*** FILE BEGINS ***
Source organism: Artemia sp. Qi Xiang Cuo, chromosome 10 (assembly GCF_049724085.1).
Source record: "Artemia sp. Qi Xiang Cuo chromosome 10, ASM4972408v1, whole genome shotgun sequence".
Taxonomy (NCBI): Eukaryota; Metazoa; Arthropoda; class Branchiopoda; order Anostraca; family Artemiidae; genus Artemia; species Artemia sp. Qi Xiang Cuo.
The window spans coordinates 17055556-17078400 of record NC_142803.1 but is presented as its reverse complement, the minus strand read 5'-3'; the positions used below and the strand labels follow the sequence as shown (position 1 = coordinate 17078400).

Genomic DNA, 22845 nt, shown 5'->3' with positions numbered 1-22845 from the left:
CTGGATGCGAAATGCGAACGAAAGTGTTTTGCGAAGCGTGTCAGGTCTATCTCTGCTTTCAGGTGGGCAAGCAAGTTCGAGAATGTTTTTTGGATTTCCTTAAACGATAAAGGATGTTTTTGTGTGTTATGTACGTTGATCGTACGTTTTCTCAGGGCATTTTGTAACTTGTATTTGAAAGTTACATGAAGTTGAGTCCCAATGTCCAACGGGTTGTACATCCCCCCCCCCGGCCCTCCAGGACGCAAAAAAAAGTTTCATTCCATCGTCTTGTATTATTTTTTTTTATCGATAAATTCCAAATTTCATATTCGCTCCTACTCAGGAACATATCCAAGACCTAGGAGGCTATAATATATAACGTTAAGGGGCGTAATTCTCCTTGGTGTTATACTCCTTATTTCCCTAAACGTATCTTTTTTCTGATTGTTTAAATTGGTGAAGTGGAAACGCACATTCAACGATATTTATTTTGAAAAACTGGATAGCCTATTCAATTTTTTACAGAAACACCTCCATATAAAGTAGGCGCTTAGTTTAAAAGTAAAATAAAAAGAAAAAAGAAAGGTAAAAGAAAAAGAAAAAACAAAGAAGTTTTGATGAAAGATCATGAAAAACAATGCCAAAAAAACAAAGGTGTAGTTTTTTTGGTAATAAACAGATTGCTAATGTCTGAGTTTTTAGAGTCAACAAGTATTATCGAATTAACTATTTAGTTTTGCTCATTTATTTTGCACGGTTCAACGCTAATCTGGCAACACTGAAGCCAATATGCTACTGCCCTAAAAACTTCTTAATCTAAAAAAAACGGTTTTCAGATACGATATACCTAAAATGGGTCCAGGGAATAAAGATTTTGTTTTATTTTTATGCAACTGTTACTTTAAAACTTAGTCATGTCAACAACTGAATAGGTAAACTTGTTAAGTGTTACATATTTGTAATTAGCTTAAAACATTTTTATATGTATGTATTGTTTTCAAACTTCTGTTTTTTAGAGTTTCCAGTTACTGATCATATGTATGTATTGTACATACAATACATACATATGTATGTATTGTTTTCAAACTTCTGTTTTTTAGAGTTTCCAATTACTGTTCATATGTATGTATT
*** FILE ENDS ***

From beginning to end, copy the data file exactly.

Source organism: Artemia sp. Qi Xiang Cuo, chromosome 10 (assembly GCF_049724085.1).
Source record: "Artemia sp. Qi Xiang Cuo chromosome 10, ASM4972408v1, whole genome shotgun sequence".
Taxonomy (NCBI): Eukaryota; Metazoa; Arthropoda; class Branchiopoda; order Anostraca; family Artemiidae; genus Artemia; species Artemia sp. Qi Xiang Cuo.
The window spans coordinates 17055556-17078400 of record NC_142803.1 but is presented as its reverse complement, the minus strand read 5'-3'; the positions used below and the strand labels follow the sequence as shown (position 1 = coordinate 17078400).

Genomic DNA, 22845 nt, shown 5'->3' with positions numbered 1-22845 from the left:
CTGGATGCGAAATGCGAACGAAAGTGTTTTGCGAAGCGTGTCAGGTCTATCTCTGCTTTCAGGTGGGCAAGCAAGTTCGAGAATGTTTTTTGGATTTCCTTAAACGATAAAGGATGTTTTTGTGTGTTATGTACGTTGATCGTACGTTTTCTCAGGGCATTTTGTAACTTGTATTTGAAAGTTACATGAAGTTGAGTCCCAATGTCCAACGGGTTGTACATCCCCCCCCCCGGCCCTCCAGGACGCAAAAAAAAGTTTCATTCCATCGTCTTGTATTATTTTTTTTTATCGATAAATTCCAAATTTCATATTCGCTCCTACTCAGGAACATATCCAAGACCTAGGAGGCTATAATATATAACGTTAAGGGGCGTAATTCTCCTTGGTGTTATACTCCTTATTTCCCTAAACGTATCTTTTTTCTGATTGTTTAAATTGGTGAAGTGGAAACGCACATTCAACGATATTTATTTTGAAAAACTGGATAGCCTATTCAATTTTTTACAGAAACACCTCCATATAAAGTAGGCGCTTAGTTTAAAAGTAAAATAAAAAGAAAAAAGAAAGGTAAAAGAAAAAGAAAAAACAAAGAAGTTTTGATGAAAGATCATGAAAAACAATGCCAAAAAAACAAAGGTGTAGTTTTTTTGGTAATAAACAGATTGCTAATGTCTGAGTTTTTAGAGTCAACAAGTATTATCGAATTAACTATTTAGTTTTGCTCATTTATTTTGCACGGTTCAACGCTAATCTGGCAACACTGAAGCCAATATGCTACTGCCCTAAAAACTTCTTAATCTAAAAAAAACGGTTTTCAGATACGATATACCTAAAATGGGTCCAGGGAATAAAGATTTTGTTTTATTTTTATGCAACTGTTACTTTAAAACTTAGTCATGTCAACAACTGAATAGGTAAACTTGTTAAGTGTTACATATTTGTAATTAGCTTAAAACATTTTTATATGTATGTATTGTTTTCAAACTTCTGTTTTTTAGAGTTTCCAGTTACTGATCATATGTATGTATTGTACATACAATACATACATATGTATGTATTGTTTTCAAACTTCTGTTTTTTAGAGTTTCCAATTACTGTTCATATGTATGTATT